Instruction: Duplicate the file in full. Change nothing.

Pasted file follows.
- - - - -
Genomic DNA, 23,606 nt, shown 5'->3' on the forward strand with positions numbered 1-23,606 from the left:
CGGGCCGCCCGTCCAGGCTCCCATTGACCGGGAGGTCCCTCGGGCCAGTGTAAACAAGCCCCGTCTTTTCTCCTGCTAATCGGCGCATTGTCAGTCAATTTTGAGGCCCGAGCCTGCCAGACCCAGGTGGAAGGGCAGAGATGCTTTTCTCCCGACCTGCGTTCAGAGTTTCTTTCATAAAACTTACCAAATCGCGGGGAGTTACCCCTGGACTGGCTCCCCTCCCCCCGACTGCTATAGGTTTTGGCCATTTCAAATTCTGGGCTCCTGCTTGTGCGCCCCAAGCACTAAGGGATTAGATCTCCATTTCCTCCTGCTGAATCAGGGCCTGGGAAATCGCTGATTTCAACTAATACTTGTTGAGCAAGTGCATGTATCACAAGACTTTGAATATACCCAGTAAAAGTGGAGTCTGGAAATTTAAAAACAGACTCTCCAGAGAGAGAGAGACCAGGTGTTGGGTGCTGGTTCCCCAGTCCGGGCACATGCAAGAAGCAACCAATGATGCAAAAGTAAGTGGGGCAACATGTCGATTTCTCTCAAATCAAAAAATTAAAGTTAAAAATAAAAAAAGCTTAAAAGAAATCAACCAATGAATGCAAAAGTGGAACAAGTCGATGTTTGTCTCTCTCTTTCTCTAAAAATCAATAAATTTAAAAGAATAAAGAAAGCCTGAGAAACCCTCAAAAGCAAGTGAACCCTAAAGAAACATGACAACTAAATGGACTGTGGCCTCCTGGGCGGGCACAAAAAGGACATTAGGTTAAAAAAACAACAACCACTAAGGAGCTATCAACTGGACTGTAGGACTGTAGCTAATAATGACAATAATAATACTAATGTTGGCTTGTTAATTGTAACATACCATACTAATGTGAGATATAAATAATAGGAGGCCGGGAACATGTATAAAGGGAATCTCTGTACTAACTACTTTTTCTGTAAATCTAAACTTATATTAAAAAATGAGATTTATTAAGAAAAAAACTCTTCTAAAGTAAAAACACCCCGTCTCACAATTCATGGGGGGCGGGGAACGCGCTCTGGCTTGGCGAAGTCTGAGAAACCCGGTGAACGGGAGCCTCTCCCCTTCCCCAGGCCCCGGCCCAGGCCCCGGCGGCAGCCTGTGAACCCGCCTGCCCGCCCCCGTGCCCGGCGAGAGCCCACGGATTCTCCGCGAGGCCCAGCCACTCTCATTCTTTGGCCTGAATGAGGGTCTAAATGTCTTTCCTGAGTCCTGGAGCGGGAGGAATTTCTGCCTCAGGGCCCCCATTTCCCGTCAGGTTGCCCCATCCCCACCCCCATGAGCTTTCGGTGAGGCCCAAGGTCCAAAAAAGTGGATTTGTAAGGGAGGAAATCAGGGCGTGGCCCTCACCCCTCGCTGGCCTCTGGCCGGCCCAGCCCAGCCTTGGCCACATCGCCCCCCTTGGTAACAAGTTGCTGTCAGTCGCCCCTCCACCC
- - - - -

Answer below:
Genomic DNA, 23,606 nt, shown 5'->3' on the forward strand with positions numbered 1-23,606 from the left:
CGGGCCGCCCGTCCAGGCTCCCATTGACCGGGAGGTCCCTCGGGCCAGTGTAAACAAGCCCCGTCTTTTCTCCTGCTAATCGGCGCATTGTCAGTCAATTTTGAGGCCCGAGCCTGCCAGACCCAGGTGGAAGGGCAGAGATGCTTTTCTCCCGACCTGCGTTCAGAGTTTCTTTCATAAAACTTACCAAATCGCGGGGAGTTACCCCTGGACTGGCTCCCCTCCCCCCGACTGCTATAGGTTTTGGCCATTTCAAATTCTGGGCTCCTGCTTGTGCGCCCCAAGCACTAAGGGATTAGATCTCCATTTCCTCCTGCTGAATCAGGGCCTGGGAAATCGCTGATTTCAACTAATACTTGTTGAGCAAGTGCATGTATCACAAGACTTTGAATATACCCAGTAAAAGTGGAGTCTGGAAATTTAAAAACAGACTCTCCAGAGAGAGAGAGACCAGGTGTTGGGTGCTGGTTCCCCAGTCCGGGCACATGCAAGAAGCAACCAATGATGCAAAAGTAAGTGGGGCAACATGTCGATTTCTCTCAAATCAAAAAATTAAAGTTAAAAATAAAAAAAGCTTAAAAGAAATCAACCAATGAATGCAAAAGTGGAACAAGTCGATGTTTGTCTCTCTCTTTCTCTAAAAATCAATAAATTTAAAAGAATAAAGAAAGCCTGAGAAACCCTCAAAAGCAAGTGAACCCTAAAGAAACATGACAACTAAATGGACTGTGGCCTCCTGGGCGGGCACAAAAAGGACATTAGGTTAAAAAAACAACAACCACTAAGGAGCTATCAACTGGACTGTAGGACTGTAGCTAATAATGACAATAATAATACTAATGTTGGCTTGTTAATTGTAACATACCATACTAATGTGAGATATAAATAATAGGAGGCCGGGAACATGTATAAAGGGAATCTCTGTACTAACTACTTTTTCTGTAAATCTAAACTTATATTAAAAAATGAGATTTATTAAGAAAAAAACTCTTCTAAAGTAAAAACACCCCGTCTCACAATTCATGGGGGGCGGGGAACGCGCTCTGGCTTGGCGAAGTCTGAGAAACCCGGTGAACGGGAGCCTCTCCCCTTCCCCAGGCCCCGGCCCAGGCCCCGGCGGCAGCCTGTGAACCCGCCTGCCCGCCCCCGTGCCCGGCGAGAGCCCACGGATTCTCCGCGAGGCCCAGCCACTCTCATTCTTTGGCCTGAATGAGGGTCTAAATGTCTTTCCTGAGTCCTGGAGCGGGAGGAATTTCTGCCTCAGGGCCCCCATTTCCCGTCAGGTTGCCCCATCCCCACCCCCATGAGCTTTCGGTGAGGCCCAAGGTCCAAAAAAGTGGATTTGTAAGGGAGGAAATCAGGGCGTGGCCCTCACCCCTCGCTGGCCTCTGGCCGGCCCAGCCCAGCCTTGGCCACATCGCCCCCCTTGGTAACAAGTTGCTGTCAGTCGCCCCTCCACCC